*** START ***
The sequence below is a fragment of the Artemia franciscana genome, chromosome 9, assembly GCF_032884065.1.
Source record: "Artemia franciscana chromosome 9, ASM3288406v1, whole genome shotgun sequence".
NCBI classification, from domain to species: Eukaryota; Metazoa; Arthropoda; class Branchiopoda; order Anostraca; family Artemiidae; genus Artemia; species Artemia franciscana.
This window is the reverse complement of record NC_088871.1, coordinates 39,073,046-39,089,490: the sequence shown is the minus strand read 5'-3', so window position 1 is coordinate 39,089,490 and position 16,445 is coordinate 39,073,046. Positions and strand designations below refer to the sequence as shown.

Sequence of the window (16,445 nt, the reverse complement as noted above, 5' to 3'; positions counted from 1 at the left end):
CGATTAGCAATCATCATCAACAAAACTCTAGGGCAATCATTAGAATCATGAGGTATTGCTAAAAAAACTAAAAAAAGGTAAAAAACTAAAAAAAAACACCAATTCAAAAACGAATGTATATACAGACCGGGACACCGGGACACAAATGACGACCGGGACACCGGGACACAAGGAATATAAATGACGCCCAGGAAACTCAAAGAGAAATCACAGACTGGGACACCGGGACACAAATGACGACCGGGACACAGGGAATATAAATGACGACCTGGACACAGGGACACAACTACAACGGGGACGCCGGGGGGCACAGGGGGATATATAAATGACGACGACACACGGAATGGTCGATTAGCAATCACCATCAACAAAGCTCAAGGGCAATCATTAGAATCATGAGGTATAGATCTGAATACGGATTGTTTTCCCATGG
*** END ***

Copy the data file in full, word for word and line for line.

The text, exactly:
The sequence below is a fragment of the Artemia franciscana genome, chromosome 9, assembly GCF_032884065.1.
Source record: "Artemia franciscana chromosome 9, ASM3288406v1, whole genome shotgun sequence".
NCBI classification, from domain to species: Eukaryota; Metazoa; Arthropoda; class Branchiopoda; order Anostraca; family Artemiidae; genus Artemia; species Artemia franciscana.
This window is the reverse complement of record NC_088871.1, coordinates 39,073,046-39,089,490: the sequence shown is the minus strand read 5'-3', so window position 1 is coordinate 39,089,490 and position 16,445 is coordinate 39,073,046. Positions and strand designations below refer to the sequence as shown.

Sequence of the window (16,445 nt, the reverse complement as noted above, 5' to 3'; positions counted from 1 at the left end):
CGATTAGCAATCATCATCAACAAAACTCTAGGGCAATCATTAGAATCATGAGGTATTGCTAAAAAAACTAAAAAAAGGTAAAAAACTAAAAAAAAACACCAATTCAAAAACGAATGTATATACAGACCGGGACACCGGGACACAAATGACGACCGGGACACCGGGACACAAGGAATATAAATGACGCCCAGGAAACTCAAAGAGAAATCACAGACTGGGACACCGGGACACAAATGACGACCGGGACACAGGGAATATAAATGACGACCTGGACACAGGGACACAACTACAACGGGGACGCCGGGGGGCACAGGGGGATATATAAATGACGACGACACACGGAATGGTCGATTAGCAATCACCATCAACAAAGCTCAAGGGCAATCATTAGAATCATGAGGTATAGATCTGAATACGGATTGTTTTCCCATGG